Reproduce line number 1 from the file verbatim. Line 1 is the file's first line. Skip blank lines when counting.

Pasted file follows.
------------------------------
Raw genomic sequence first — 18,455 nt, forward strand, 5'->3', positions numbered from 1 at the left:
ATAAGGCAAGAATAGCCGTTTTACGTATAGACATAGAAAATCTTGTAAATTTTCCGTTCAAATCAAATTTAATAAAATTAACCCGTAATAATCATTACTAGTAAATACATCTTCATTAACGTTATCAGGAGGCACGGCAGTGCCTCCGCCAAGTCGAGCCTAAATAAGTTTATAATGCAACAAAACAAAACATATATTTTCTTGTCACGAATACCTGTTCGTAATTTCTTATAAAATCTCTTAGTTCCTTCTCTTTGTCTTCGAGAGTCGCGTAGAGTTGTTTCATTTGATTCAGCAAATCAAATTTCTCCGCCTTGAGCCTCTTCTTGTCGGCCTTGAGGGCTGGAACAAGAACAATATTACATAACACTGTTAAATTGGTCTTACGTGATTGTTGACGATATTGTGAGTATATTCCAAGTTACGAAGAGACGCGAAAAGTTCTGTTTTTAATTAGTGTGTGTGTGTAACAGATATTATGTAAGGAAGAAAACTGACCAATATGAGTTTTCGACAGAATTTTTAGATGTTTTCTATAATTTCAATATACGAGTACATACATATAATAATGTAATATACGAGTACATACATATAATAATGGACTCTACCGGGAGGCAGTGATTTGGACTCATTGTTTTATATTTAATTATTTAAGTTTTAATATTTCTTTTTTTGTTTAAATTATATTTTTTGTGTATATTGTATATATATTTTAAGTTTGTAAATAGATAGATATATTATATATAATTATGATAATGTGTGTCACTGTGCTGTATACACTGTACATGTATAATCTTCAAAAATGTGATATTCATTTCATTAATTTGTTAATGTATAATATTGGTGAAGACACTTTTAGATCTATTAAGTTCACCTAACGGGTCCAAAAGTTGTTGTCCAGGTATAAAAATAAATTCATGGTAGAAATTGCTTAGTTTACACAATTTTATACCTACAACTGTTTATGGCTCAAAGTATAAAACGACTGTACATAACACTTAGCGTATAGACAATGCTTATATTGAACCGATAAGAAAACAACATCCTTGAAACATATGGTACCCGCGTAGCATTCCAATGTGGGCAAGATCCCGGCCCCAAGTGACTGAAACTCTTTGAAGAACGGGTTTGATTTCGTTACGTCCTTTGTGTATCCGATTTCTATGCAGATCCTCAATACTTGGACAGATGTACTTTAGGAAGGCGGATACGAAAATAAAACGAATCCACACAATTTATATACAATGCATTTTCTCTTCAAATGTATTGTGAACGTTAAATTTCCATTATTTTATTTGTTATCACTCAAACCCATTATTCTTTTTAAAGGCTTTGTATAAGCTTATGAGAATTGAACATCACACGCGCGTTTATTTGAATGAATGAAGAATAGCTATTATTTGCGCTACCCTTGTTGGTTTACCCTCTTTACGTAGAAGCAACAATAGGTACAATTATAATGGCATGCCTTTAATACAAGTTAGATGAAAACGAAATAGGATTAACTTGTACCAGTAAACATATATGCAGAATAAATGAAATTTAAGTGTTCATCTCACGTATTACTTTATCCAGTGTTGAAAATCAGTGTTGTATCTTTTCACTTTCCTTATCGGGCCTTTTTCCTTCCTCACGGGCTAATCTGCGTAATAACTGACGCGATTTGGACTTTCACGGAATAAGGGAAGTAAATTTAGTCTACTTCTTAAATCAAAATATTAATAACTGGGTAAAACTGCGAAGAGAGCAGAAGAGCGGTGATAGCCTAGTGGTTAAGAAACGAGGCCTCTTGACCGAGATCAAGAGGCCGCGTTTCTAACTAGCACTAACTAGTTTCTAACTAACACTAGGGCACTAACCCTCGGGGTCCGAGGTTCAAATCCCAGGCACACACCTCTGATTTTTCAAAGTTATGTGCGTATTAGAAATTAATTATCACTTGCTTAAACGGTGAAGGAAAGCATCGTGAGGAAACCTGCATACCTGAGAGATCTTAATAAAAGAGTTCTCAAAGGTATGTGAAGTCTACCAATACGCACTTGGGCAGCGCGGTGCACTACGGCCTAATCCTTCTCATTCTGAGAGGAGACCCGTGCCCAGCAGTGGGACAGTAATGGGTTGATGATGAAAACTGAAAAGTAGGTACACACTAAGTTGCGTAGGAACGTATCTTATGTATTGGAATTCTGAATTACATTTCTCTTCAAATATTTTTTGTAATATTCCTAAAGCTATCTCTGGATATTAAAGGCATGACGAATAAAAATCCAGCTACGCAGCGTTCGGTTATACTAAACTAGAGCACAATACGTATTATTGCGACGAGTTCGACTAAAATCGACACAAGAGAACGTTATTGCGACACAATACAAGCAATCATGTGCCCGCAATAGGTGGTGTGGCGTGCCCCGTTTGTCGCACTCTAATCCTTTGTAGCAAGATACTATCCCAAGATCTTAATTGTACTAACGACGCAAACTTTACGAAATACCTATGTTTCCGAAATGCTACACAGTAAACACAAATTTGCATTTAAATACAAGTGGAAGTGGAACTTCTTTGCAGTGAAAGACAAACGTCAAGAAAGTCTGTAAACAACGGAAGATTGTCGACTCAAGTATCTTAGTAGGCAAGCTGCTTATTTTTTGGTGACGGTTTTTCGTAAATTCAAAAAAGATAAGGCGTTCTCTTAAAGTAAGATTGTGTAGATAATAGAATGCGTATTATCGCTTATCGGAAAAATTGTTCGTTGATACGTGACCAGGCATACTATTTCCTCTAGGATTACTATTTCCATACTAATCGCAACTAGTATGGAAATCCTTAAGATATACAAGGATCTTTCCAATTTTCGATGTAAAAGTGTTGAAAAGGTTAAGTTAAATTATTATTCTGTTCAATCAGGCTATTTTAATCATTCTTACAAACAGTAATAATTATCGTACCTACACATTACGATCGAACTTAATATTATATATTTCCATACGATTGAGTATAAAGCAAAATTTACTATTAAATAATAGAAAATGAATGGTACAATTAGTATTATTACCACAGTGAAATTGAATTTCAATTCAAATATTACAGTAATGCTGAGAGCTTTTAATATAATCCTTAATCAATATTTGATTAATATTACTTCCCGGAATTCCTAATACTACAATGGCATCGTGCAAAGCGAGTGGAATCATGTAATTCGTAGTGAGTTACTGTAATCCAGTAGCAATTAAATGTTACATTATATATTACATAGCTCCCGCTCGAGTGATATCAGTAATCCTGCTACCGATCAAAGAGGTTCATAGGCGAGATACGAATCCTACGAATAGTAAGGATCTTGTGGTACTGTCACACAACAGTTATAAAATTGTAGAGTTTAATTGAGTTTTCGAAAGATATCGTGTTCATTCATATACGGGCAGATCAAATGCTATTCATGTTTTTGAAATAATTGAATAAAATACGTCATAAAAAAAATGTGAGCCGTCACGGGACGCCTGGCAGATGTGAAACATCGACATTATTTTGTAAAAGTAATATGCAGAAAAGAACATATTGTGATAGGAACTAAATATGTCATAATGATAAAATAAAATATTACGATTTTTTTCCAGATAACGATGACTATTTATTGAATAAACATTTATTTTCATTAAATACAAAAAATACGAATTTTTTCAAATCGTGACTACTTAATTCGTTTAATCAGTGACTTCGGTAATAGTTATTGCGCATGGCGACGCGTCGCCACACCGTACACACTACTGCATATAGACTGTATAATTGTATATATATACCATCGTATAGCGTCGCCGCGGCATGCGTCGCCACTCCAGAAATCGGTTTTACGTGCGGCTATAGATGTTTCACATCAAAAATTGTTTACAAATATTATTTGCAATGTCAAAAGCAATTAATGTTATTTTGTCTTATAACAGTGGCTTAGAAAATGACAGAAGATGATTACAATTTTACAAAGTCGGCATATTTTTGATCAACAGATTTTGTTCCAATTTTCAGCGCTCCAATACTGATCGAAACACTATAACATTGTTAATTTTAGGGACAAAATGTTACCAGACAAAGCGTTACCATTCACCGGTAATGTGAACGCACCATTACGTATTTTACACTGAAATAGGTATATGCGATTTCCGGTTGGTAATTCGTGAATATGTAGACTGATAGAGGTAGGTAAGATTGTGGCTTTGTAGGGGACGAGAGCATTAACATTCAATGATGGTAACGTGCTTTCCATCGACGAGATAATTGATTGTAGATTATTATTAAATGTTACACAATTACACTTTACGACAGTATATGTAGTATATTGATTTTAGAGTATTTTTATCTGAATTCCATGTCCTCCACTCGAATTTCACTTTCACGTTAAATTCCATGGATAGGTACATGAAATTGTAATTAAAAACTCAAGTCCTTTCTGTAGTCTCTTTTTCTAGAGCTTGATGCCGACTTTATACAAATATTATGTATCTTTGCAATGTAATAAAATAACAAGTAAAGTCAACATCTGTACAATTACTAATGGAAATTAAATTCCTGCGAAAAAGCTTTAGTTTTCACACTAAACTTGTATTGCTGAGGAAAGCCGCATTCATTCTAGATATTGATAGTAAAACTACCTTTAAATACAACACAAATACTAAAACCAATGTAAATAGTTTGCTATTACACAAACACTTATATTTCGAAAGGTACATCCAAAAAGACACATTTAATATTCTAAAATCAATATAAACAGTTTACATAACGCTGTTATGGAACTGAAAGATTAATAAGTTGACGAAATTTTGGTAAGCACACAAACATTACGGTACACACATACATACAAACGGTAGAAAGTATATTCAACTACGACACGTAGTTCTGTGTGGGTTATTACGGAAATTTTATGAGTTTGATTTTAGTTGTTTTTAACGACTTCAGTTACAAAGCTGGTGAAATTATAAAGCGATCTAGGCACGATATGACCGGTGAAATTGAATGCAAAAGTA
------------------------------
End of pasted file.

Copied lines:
Raw genomic sequence first — 18,455 nt, forward strand, 5'->3', positions numbered from 1 at the left: